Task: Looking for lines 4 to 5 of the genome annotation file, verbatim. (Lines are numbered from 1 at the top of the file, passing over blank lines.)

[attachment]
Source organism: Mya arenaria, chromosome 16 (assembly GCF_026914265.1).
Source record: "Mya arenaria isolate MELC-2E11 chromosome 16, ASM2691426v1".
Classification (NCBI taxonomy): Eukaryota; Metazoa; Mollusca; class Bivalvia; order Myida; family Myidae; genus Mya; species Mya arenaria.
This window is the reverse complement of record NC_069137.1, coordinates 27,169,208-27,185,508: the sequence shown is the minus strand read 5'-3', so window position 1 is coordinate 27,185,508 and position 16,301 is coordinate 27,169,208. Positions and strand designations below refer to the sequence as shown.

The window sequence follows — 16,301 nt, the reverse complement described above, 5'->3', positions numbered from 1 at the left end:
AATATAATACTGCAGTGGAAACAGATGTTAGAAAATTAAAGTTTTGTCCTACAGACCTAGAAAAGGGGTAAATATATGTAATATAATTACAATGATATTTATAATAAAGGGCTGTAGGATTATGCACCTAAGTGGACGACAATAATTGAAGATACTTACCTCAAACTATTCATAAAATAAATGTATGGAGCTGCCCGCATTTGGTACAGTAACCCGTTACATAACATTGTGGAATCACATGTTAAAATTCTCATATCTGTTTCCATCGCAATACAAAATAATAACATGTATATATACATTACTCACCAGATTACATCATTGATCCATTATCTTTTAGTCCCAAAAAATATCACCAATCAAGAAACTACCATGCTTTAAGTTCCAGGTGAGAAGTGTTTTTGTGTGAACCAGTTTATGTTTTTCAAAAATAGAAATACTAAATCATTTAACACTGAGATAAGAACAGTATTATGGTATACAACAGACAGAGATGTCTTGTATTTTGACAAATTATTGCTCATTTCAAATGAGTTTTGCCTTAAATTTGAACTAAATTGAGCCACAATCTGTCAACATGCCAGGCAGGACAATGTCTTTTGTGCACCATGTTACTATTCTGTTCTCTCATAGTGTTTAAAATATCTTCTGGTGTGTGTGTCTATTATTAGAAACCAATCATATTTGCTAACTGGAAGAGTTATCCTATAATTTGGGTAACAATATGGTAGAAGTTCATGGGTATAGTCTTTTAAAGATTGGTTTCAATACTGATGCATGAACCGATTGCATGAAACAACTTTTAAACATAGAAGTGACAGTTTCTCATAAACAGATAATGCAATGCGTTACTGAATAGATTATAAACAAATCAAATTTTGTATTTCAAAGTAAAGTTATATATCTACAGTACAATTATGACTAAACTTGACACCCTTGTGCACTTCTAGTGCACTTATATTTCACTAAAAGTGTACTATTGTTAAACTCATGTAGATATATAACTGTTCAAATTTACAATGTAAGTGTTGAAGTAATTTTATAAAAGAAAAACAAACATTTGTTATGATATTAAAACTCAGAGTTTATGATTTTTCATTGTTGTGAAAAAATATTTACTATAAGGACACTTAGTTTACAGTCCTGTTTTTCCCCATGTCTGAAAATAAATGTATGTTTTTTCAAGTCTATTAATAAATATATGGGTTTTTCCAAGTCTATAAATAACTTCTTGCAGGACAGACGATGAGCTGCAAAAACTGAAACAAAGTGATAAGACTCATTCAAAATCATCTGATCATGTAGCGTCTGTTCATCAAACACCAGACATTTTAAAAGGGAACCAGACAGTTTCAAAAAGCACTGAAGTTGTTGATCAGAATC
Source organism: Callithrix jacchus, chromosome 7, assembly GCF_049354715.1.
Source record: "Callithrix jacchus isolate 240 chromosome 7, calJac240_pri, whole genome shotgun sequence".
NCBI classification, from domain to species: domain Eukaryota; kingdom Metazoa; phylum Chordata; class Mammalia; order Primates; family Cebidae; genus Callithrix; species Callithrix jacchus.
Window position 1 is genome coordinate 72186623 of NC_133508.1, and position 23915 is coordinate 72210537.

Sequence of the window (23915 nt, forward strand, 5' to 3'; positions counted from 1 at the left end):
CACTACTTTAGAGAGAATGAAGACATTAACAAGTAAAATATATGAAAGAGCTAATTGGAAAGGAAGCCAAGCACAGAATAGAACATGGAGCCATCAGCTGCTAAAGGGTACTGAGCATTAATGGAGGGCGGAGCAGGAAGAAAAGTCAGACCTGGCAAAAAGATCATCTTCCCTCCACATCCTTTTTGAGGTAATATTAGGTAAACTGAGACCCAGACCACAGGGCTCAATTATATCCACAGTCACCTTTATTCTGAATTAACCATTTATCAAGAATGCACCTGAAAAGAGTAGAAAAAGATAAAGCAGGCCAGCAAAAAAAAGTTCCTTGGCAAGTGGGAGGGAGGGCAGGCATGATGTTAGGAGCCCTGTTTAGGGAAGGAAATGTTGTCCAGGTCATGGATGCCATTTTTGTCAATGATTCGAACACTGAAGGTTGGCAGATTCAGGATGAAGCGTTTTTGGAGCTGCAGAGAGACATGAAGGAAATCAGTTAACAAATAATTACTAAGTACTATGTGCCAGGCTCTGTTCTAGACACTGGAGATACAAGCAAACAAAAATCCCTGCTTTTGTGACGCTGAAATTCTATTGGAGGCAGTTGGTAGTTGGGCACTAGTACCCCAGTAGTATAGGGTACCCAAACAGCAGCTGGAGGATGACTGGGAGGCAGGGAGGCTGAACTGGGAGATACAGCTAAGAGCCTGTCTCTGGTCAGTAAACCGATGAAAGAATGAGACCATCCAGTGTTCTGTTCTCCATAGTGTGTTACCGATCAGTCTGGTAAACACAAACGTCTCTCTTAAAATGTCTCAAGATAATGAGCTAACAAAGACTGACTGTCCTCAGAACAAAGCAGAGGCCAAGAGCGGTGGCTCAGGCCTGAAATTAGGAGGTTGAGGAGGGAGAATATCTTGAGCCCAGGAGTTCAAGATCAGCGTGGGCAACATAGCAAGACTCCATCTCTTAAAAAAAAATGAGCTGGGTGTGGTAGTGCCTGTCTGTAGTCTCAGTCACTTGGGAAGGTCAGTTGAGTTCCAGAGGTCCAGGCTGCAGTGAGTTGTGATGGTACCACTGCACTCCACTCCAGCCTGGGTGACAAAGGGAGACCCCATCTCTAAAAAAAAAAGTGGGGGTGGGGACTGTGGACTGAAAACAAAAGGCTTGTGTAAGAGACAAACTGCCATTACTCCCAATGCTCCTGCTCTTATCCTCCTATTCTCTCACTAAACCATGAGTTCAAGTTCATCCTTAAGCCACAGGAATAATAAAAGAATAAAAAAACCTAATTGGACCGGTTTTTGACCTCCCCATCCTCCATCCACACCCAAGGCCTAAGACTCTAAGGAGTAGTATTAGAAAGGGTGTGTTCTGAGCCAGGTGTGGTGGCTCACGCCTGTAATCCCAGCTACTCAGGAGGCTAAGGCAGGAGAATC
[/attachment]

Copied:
This window is the reverse complement of record NC_069137.1, coordinates 27,169,208-27,185,508: the sequence shown is the minus strand read 5'-3', so window position 1 is coordinate 27,185,508 and position 16,301 is coordinate 27,169,208. Positions and strand designations below refer to the sequence as shown.

The window sequence follows — 16,301 nt, the reverse complement described above, 5'->3', positions numbered from 1 at the left end: